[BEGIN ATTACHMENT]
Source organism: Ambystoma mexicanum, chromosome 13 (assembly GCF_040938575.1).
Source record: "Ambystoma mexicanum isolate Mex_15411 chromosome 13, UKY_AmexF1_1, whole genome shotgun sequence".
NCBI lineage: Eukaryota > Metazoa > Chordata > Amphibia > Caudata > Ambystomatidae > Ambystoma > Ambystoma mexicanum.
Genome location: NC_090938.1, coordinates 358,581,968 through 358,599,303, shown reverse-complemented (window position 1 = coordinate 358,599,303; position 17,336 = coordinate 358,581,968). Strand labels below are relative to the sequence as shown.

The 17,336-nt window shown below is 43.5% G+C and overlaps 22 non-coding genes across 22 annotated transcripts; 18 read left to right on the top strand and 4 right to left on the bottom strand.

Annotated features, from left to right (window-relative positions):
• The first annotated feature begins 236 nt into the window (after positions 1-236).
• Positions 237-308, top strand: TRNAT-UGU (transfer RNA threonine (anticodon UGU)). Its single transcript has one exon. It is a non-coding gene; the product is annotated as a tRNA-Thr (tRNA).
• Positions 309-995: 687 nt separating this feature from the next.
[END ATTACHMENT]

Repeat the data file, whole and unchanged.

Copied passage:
Source organism: Ambystoma mexicanum, chromosome 13 (assembly GCF_040938575.1).
Source record: "Ambystoma mexicanum isolate Mex_15411 chromosome 13, UKY_AmexF1_1, whole genome shotgun sequence".
NCBI lineage: Eukaryota > Metazoa > Chordata > Amphibia > Caudata > Ambystomatidae > Ambystoma > Ambystoma mexicanum.
Genome location: NC_090938.1, coordinates 358,581,968 through 358,599,303, shown reverse-complemented (window position 1 = coordinate 358,599,303; position 17,336 = coordinate 358,581,968). Strand labels below are relative to the sequence as shown.

The 17,336-nt window shown below is 43.5% G+C and overlaps 22 non-coding genes across 22 annotated transcripts; 18 read left to right on the top strand and 4 right to left on the bottom strand.

Annotated features, from left to right (window-relative positions):
• The first annotated feature begins 236 nt into the window (after positions 1-236).
• Positions 237-308, top strand: TRNAT-UGU (transfer RNA threonine (anticodon UGU)). Its single transcript has one exon. It is a non-coding gene; the product is annotated as a tRNA-Thr (tRNA).
• Positions 309-995: 687 nt separating this feature from the next.